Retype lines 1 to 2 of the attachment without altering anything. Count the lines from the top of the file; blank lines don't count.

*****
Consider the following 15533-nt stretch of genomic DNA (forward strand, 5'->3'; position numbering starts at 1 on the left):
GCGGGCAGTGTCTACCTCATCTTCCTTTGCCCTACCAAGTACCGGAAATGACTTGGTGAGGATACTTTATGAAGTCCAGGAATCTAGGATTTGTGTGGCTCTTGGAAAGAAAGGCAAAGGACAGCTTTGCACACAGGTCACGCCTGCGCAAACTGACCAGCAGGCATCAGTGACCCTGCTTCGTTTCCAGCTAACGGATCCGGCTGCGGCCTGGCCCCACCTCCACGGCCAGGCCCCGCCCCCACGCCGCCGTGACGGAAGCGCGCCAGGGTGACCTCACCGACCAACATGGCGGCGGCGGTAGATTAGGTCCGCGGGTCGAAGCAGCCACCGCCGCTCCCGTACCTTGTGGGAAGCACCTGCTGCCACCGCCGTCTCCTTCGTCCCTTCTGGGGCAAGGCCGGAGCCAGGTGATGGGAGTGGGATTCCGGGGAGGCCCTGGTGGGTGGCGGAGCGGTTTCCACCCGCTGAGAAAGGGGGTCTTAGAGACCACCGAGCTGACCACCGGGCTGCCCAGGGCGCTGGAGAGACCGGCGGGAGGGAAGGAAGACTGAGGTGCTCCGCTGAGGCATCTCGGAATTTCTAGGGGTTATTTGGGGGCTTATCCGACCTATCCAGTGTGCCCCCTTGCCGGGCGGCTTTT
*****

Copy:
Consider the following 15533-nt stretch of genomic DNA (forward strand, 5'->3'; position numbering starts at 1 on the left):
GCGGGCAGTGTCTACCTCATCTTCCTTTGCCCTACCAAGTACCGGAAATGACTTGGTGAGGATACTTTATGAAGTCCAGGAATCTAGGATTTGTGTGGCTCTTGGAAAGAAAGGCAAAGGACAGCTTTGCACACAGGTCACGCCTGCGCAAACTGACCAGCAGGCATCAGTGACCCTGCTTCGTTTCCAGCTAACGGATCCGGCTGCGGCCTGGCCCCACCTCCACGGCCAGGCCCCGCCCCCACGCCGCCGTGACGGAAGCGCGCCAGGGTGACCTCACCGACCAACATGGCGGCGGCGGTAGATTAGGTCCGCGGGTCGAAGCAGCCACCGCCGCTCCCGTACCTTGTGGGAAGCACCTGCTGCCACCGCCGTCTCCTTCGTCCCTTCTGGGGCAAGGCCGGAGCCAGGTGATGGGAGTGGGATTCCGGGGAGGCCCTGGTGGGTGGCGGAGCGGTTTCCACCCGCTGAGAAAGGGGGTCTTAGAGACCACCGAGCTGACCACCGGGCTGCCCAGGGCGCTGGAGAGACCGGCGGGAGGGAAGGAAGACTGAGGTGCTCCGCTGAGGCATCTCGGAATTTCTAGGGGTTATTTGGGGGCTTATCCGACCTATCCAGTGTGCCCCCTTGCCGGGCGGCTTTT